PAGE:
Erectile dysfunction is generally thought of as a condition only affecting older men, but a new study shows just how many young men may also have ED.
The study, published in The Journal of Sexual Medicine, shows that one in four men at an outpatient clinic who sought help for erectile dysfunction (a condition where a man has a problem having or maintaining an erection) was actually under the age of 40. Plus, nearly half of those men under age 40 -- 48.8 percent of them -- had a severe case of the sexual condition, compared with 40 percent of men older than age 40.
"Erectile function, in general, is a marker for overall cardiovascular function -- this is the first research showing evidence of severe erectile dysfunction in a population of men 40 years of age or younger" Irwin Goldstein, editor-in-chief of The Journal of Sexual Medicine, said in a statement.
"Clinically, when younger patients have presented with erectile dysfunction, we have in the past had a bias that their ED was primarily psychologic-based and vascular testing was not needed," he added. "We now need to consider regularly assessing the integrity of arterial inflow in young patients -- identifying arterial pathology in such patients may be very relevant to their overall long-term health."
The study is based on data from 439 men who visited an outpatient clinic between 2010 and 2012 for newly developed erectile dysfunction. Twenty-six percent of those men were 40 or younger; these men weighed less, had more blood levels of testosterone, and had fewer medical conditions than their older counterparts. However, they also smoked or used illegal drugs with more frequency than the men older than 40.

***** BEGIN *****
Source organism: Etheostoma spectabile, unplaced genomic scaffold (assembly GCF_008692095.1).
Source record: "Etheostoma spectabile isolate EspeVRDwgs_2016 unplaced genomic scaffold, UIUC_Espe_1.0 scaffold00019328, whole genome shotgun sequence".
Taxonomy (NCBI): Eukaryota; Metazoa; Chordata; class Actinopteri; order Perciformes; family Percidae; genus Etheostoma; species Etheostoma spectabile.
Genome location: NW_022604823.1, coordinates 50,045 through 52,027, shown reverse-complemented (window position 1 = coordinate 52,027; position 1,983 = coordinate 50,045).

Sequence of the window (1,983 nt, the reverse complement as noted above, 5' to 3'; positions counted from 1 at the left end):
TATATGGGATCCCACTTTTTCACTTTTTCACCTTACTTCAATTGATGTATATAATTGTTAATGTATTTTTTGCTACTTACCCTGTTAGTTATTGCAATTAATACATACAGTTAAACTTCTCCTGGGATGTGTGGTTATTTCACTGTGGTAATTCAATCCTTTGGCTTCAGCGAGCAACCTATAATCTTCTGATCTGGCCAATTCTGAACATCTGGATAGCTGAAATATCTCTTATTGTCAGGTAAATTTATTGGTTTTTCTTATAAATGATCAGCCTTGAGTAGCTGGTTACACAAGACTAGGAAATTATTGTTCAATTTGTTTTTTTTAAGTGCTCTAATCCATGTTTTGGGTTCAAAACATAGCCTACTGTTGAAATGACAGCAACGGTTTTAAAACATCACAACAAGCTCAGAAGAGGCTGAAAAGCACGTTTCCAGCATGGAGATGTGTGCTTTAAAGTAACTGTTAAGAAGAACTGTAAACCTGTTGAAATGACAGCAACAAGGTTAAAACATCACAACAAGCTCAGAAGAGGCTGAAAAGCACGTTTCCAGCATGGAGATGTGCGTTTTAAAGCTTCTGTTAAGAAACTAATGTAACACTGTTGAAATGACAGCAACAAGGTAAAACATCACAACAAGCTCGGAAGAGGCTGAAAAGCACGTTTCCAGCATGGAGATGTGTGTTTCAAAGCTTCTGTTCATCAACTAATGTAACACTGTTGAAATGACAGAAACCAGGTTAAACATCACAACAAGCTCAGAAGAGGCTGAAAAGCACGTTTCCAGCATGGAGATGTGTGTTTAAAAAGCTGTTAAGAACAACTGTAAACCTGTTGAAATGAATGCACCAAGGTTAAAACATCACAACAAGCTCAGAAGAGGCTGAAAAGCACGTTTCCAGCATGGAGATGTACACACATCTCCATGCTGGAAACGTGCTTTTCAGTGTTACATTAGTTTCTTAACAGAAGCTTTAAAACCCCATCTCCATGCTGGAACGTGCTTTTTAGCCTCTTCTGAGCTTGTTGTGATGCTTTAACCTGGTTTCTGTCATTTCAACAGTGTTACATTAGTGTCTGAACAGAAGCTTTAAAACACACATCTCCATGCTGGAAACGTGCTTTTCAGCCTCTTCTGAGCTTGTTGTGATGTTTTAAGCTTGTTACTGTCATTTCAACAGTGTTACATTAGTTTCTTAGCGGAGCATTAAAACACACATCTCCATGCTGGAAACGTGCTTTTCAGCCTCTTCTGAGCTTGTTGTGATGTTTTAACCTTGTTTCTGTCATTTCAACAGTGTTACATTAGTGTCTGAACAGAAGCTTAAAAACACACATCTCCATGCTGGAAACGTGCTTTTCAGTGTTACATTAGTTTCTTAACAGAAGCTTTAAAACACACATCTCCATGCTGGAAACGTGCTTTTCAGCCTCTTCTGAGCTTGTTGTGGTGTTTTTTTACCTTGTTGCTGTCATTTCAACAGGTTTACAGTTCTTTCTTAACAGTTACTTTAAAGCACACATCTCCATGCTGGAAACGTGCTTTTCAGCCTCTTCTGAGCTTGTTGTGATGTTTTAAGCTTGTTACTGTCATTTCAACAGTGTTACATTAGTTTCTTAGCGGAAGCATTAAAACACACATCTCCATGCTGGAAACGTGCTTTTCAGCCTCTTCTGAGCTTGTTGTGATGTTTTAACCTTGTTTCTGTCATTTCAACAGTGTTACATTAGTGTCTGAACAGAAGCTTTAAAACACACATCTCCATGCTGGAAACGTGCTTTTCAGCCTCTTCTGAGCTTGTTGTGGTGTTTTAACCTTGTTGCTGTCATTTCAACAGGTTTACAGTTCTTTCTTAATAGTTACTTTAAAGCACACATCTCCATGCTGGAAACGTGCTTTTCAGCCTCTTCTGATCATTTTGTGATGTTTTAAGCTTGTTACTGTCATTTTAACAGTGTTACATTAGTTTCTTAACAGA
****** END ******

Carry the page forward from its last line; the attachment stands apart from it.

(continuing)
Researchers found that the men 40 and younger were more likely to experience premature ejaculation than the older men, but the older men were more likely to experience a condition where the erection is bent because of scar tissue, which is called Peyronie's disease.
A study recently presented at a meeting of the European Association of Urology also showed that erectile dysfunction isn't being treated very often, with only 25.4 percent of men in the study being treated for the condition.
According to the Cleveland Clinic, as many as 52 percent of men experience erectile dysfunction, with it affecting 40 percent of men age 40, and 70 percent of men age 70. Men who have heart disease, diabetes and are taking certain medications have higher risks of experiencing erectile dysfunction.
CORRECTION: A previous headline for this article misrepresented the number of men under 40 who have erectile dysfunction because it did not specify that it was among men seeking treatment for the condition. It has been changed to reflect this correction.